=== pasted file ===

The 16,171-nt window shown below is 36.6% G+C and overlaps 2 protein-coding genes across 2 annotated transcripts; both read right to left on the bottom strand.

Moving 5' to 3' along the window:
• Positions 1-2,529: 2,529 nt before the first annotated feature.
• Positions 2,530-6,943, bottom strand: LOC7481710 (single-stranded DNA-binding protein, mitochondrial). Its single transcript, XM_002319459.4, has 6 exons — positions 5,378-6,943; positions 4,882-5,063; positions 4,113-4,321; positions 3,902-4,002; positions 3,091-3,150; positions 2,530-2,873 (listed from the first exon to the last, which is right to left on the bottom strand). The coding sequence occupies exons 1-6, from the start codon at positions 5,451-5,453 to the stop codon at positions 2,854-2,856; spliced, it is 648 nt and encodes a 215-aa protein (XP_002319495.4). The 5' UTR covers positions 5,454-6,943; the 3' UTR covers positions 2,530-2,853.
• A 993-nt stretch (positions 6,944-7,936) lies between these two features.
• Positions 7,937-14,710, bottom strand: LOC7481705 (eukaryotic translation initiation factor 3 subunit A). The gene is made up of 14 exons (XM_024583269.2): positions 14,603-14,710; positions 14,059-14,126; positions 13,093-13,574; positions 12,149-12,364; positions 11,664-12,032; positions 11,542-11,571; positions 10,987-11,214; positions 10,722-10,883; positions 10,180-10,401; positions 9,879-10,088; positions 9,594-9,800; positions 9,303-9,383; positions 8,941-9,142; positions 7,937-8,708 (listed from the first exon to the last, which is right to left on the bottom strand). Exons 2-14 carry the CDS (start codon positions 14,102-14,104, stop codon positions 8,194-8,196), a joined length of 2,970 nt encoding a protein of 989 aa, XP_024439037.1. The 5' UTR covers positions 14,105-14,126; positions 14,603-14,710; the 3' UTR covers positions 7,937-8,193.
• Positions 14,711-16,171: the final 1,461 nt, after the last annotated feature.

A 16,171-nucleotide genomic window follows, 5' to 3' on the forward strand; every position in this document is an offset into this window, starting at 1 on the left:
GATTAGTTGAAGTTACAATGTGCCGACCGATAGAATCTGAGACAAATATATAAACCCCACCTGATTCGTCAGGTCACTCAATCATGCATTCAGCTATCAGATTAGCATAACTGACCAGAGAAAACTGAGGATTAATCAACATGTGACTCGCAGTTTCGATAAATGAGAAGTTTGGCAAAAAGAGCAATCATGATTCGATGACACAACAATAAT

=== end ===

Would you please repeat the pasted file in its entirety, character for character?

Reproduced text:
The 16,171-nt window shown below is 36.6% G+C and overlaps 2 protein-coding genes across 2 annotated transcripts; both read right to left on the bottom strand.

Moving 5' to 3' along the window:
• Positions 1-2,529: 2,529 nt before the first annotated feature.
• Positions 2,530-6,943, bottom strand: LOC7481710 (single-stranded DNA-binding protein, mitochondrial). Its single transcript, XM_002319459.4, has 6 exons — positions 5,378-6,943; positions 4,882-5,063; positions 4,113-4,321; positions 3,902-4,002; positions 3,091-3,150; positions 2,530-2,873 (listed from the first exon to the last, which is right to left on the bottom strand). The coding sequence occupies exons 1-6, from the start codon at positions 5,451-5,453 to the stop codon at positions 2,854-2,856; spliced, it is 648 nt and encodes a 215-aa protein (XP_002319495.4). The 5' UTR covers positions 5,454-6,943; the 3' UTR covers positions 2,530-2,853.
• A 993-nt stretch (positions 6,944-7,936) lies between these two features.
• Positions 7,937-14,710, bottom strand: LOC7481705 (eukaryotic translation initiation factor 3 subunit A). The gene is made up of 14 exons (XM_024583269.2): positions 14,603-14,710; positions 14,059-14,126; positions 13,093-13,574; positions 12,149-12,364; positions 11,664-12,032; positions 11,542-11,571; positions 10,987-11,214; positions 10,722-10,883; positions 10,180-10,401; positions 9,879-10,088; positions 9,594-9,800; positions 9,303-9,383; positions 8,941-9,142; positions 7,937-8,708 (listed from the first exon to the last, which is right to left on the bottom strand). Exons 2-14 carry the CDS (start codon positions 14,102-14,104, stop codon positions 8,194-8,196), a joined length of 2,970 nt encoding a protein of 989 aa, XP_024439037.1. The 5' UTR covers positions 14,105-14,126; positions 14,603-14,710; the 3' UTR covers positions 7,937-8,193.
• Positions 14,711-16,171: the final 1,461 nt, after the last annotated feature.

A 16,171-nucleotide genomic window follows, 5' to 3' on the forward strand; every position in this document is an offset into this window, starting at 1 on the left:
GATTAGTTGAAGTTACAATGTGCCGACCGATAGAATCTGAGACAAATATATAAACCCCACCTGATTCGTCAGGTCACTCAATCATGCATTCAGCTATCAGATTAGCATAACTGACCAGAGAAAACTGAGGATTAATCAACATGTGACTCGCAGTTTCGATAAATGAGAAGTTTGGCAAAAAGAGCAATCATGATTCGATGACACAACAATAAT